The march by white supremacists in Charlottesville this month has intensified a discussion that’s been developing for some time: Do statues passively represent the past, or do they actively inform present-day politics? As a tour guide in D.C., this is what I work with daily. Who we are as Americans and the quest for a “more perfect union” are constantly being redefined and are reflected in the statuary and other memorials in our nation’s civic space.

No other place brings this discussion into a sharper focus than the epicenter of American democracy, the U.S. Capitol. More than 100 statues in the Capitol depict famous Americans, each selected by a state legislature to stand in the Statuary Hall and throughout the building; a rough dozen of those celebrated Americans are former Confederates. A conversation that I’ve quietly had with other guides and visitors for more than a decade has now shifted to the public sphere.

As I bring visitors to the Capitol and ask them to find the statues that represent their state, I’ve had to wrestle with some of the states’ choices. I distinctly remember working with a group of largely white middle-school boys from Jackson, Miss. Without much conscious thought, I asked them to find out who represented their state, as I generally do. Mississippi is represented by two Confederates, including Jefferson Davis, president of the Confederacy. I pointed out the irony of the leader of a rebellion that explicitly rejected the stated values of the Capitol having a statue in that same building.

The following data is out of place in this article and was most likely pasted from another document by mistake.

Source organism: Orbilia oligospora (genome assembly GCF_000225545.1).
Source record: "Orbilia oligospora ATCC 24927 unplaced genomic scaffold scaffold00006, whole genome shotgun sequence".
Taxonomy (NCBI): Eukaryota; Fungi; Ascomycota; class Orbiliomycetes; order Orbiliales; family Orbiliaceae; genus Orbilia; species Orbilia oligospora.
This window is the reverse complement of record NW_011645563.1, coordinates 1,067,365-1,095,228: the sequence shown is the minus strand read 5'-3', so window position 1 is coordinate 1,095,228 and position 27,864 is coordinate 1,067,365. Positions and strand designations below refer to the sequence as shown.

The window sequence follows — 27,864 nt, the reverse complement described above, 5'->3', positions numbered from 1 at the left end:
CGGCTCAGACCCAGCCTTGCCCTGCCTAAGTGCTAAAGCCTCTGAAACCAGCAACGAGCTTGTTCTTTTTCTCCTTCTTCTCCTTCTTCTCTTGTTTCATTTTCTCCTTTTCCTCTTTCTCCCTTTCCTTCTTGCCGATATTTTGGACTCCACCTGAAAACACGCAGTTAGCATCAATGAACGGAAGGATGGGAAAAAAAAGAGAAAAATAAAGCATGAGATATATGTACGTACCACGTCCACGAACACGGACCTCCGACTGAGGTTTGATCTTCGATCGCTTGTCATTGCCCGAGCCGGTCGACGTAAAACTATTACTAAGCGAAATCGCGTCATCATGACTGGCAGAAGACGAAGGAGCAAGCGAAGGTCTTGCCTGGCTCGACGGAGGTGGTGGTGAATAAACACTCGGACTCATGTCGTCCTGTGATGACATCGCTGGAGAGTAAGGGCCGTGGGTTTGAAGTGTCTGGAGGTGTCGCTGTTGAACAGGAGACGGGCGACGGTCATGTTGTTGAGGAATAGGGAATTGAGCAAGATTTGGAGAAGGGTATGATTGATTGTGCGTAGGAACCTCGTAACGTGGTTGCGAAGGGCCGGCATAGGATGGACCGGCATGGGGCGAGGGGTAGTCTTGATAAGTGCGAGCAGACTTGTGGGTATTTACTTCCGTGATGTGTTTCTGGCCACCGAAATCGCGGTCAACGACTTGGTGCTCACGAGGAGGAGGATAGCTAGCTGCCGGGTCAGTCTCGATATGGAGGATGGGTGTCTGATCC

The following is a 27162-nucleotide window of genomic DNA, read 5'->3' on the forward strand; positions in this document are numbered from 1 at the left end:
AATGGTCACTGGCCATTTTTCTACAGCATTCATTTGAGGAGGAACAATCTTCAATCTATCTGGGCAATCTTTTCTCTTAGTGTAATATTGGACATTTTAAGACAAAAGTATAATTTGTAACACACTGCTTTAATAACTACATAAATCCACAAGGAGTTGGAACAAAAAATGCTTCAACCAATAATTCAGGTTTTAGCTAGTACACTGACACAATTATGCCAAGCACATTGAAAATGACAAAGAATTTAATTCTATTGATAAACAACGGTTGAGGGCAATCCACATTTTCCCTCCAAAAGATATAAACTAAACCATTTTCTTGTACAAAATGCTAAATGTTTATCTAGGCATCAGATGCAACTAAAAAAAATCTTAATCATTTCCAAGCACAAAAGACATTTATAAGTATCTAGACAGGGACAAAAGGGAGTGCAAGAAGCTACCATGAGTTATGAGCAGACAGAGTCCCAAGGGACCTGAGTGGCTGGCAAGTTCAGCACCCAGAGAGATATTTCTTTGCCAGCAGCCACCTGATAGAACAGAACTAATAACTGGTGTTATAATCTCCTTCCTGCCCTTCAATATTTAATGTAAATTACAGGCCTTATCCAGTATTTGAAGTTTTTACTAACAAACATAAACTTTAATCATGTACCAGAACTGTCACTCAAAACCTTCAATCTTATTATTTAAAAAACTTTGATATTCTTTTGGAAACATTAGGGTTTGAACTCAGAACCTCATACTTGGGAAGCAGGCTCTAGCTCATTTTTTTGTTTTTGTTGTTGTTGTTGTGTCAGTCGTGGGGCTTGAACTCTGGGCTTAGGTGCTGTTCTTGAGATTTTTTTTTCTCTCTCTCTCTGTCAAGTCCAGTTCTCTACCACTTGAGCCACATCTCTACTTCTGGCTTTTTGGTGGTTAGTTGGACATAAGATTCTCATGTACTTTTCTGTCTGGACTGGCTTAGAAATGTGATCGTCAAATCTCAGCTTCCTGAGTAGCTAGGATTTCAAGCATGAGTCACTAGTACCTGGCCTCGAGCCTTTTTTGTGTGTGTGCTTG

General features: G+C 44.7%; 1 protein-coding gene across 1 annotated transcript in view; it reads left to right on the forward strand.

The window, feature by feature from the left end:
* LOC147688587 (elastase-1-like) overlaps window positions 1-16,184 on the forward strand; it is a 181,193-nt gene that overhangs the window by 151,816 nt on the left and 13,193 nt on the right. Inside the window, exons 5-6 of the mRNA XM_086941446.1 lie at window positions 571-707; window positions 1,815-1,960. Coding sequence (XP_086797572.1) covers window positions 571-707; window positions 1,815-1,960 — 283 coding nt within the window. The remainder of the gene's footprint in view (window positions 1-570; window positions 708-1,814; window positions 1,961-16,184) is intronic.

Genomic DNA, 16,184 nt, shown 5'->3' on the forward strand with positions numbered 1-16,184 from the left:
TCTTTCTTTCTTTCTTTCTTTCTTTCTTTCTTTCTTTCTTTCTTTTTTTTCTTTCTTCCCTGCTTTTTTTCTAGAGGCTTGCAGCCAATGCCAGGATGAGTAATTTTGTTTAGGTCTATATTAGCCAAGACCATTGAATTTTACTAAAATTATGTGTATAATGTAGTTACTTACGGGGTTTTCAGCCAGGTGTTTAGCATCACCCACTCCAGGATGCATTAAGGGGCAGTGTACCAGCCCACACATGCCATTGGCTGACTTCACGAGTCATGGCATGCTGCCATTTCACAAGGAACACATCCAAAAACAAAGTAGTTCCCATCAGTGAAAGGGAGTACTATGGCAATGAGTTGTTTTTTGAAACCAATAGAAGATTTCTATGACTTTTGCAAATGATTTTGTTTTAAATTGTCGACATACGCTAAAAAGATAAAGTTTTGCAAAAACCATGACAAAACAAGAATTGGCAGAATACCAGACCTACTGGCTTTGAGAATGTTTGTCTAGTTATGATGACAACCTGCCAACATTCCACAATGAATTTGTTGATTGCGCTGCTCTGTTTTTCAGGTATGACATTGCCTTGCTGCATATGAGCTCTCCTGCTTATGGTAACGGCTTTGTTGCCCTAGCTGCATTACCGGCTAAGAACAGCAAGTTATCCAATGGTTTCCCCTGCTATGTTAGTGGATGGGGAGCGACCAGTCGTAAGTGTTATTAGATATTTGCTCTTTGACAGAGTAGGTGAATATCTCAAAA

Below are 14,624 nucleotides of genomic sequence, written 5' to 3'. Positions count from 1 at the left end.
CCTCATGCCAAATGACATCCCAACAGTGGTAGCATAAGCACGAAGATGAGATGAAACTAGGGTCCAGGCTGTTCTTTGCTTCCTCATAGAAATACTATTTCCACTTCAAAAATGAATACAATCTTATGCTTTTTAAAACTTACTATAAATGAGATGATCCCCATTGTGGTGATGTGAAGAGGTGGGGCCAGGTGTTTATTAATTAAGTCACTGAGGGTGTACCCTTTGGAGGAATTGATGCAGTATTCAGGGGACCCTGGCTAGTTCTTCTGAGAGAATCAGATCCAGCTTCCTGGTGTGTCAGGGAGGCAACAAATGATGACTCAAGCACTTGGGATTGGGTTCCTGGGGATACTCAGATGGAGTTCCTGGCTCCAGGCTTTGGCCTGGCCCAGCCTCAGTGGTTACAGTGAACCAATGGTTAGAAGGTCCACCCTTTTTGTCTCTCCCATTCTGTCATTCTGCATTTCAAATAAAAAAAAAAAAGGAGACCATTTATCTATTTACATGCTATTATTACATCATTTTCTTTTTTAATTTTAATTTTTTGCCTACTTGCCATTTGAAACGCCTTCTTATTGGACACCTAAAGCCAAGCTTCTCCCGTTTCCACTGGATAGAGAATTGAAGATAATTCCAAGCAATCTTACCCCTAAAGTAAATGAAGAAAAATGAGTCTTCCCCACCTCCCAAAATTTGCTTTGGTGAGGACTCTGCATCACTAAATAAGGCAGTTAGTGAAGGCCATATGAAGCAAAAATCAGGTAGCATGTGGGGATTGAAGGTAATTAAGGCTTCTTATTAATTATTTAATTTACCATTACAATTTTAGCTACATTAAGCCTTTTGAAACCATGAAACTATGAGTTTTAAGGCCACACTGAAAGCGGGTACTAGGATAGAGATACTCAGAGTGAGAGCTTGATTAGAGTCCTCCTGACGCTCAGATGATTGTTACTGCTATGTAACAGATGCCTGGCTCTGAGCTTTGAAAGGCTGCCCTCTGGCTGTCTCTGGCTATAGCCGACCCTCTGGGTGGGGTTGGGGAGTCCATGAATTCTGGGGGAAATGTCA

But for these students, there was no irony. They, and their teachers, responded that a lot of people were still proud of Davis and that he defended their home from Northern aggression. Sensing a storm brewing, the head teacher gently directed me away from the topic with a, “Well, we’re all Americans now.” Not wanting to argue with a client, I let the matter drop, leaving my “only because he lost” retort unspoken.

For me, this was a largely whimsical mild frustration. Then I caught the eye of one of the handful of African American students on the trip. He said nothing, but I would have very much liked to know what he was thinking. The few of my ancestors who were in America at the time helped defeat the Confederacy and returned home to build their lives. Obviously, his ancestors’ experience would have been different, but he didn’t have the same liberty to laugh the subject off.

Since then, as I’ve guided, it’s become increasingly intolerable to me that people who fought against our nation on behalf of an ideology that denied the humanity of millions of other Americans get to be honored in the same way as Rosa Parks, the Rev. Martin Luther King Jr. and, yes, slaveholders like Founding Fathers George Washington and Thomas Jefferson.

Democrats in Congress are bothered by it, too. House Minority Leader Nancy Pelosi (D-Calif.) has called upon House Speaker Ryan Ryan (R-Wis.) “to join Democrats to remove the Confederate statues from the Capitol immediately.” Sen. Cory Booker (D-N.J.) announced that he will introduce a bill to do the same.

But while I would love to send these statues packed up, congressional lawmakers shouldn’t be the ones to do it.